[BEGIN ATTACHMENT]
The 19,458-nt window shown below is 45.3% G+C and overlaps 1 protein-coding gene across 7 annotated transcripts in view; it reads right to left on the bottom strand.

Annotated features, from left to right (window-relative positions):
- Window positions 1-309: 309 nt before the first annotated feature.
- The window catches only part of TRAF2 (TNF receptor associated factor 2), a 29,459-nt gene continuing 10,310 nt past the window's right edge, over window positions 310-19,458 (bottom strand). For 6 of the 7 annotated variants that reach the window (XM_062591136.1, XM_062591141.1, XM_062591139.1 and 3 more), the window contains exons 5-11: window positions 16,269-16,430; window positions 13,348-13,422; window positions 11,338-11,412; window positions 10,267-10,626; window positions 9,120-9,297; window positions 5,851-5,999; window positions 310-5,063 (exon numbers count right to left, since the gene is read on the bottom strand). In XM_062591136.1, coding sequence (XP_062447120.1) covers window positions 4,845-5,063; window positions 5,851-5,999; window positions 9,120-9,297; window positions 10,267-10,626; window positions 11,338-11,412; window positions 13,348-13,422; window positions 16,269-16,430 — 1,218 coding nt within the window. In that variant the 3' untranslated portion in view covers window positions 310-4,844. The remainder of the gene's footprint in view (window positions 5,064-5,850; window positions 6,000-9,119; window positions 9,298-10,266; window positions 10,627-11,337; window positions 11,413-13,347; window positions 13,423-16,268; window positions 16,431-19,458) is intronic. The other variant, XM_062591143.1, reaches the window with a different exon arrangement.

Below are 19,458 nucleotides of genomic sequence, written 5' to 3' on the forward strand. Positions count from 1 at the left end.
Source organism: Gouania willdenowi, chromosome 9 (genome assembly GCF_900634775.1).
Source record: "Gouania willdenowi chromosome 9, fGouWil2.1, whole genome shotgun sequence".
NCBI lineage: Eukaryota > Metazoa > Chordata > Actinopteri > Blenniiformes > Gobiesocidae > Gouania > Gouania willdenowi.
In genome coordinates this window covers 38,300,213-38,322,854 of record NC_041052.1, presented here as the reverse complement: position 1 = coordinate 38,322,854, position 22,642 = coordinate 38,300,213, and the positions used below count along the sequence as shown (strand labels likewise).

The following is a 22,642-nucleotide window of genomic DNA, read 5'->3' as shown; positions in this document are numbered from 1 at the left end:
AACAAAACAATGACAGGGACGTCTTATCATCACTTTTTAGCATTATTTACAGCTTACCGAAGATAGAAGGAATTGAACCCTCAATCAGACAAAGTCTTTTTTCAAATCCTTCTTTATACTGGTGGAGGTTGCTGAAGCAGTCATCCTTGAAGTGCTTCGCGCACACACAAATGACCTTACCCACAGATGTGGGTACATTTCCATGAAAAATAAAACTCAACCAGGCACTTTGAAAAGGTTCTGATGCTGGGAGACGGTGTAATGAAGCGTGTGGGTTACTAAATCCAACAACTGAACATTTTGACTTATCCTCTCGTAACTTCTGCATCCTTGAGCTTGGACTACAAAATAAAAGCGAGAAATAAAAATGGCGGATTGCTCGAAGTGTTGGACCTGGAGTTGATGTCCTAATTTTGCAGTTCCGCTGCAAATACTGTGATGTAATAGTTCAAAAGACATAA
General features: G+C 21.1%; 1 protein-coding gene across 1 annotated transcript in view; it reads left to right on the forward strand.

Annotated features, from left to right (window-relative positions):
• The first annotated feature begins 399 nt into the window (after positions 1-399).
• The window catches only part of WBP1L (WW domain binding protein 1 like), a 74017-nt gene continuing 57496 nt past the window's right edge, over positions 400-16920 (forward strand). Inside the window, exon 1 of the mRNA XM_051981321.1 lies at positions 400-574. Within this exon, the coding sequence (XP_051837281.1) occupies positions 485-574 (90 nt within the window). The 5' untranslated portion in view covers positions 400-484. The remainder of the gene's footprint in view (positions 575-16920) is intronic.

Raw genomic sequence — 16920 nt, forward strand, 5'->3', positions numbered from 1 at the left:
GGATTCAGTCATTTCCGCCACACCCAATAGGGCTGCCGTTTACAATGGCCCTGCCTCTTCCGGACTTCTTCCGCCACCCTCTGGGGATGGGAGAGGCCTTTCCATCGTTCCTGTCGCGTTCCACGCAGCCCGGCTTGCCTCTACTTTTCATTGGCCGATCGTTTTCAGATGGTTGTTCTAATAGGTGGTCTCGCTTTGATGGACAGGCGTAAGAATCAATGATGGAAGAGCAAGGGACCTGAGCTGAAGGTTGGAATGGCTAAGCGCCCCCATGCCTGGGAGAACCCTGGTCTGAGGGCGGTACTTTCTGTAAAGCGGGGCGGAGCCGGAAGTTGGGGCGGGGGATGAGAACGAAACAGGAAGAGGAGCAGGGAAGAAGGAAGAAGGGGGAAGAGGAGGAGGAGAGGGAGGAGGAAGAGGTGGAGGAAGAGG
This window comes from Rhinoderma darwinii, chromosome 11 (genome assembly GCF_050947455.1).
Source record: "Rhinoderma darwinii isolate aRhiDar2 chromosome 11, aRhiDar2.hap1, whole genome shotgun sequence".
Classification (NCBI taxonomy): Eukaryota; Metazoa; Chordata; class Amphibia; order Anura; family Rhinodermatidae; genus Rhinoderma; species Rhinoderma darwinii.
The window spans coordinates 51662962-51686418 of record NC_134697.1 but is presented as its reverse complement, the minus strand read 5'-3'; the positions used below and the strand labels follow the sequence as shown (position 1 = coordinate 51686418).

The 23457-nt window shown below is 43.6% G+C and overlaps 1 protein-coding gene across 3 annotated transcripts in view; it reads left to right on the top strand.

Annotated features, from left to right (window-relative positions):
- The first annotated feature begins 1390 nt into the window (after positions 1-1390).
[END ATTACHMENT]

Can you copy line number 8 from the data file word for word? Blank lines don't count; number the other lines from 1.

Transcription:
NCBI lineage: Eukaryota > Metazoa > Chordata > Actinopteri > Blenniiformes > Gobiesocidae > Gouania > Gouania willdenowi.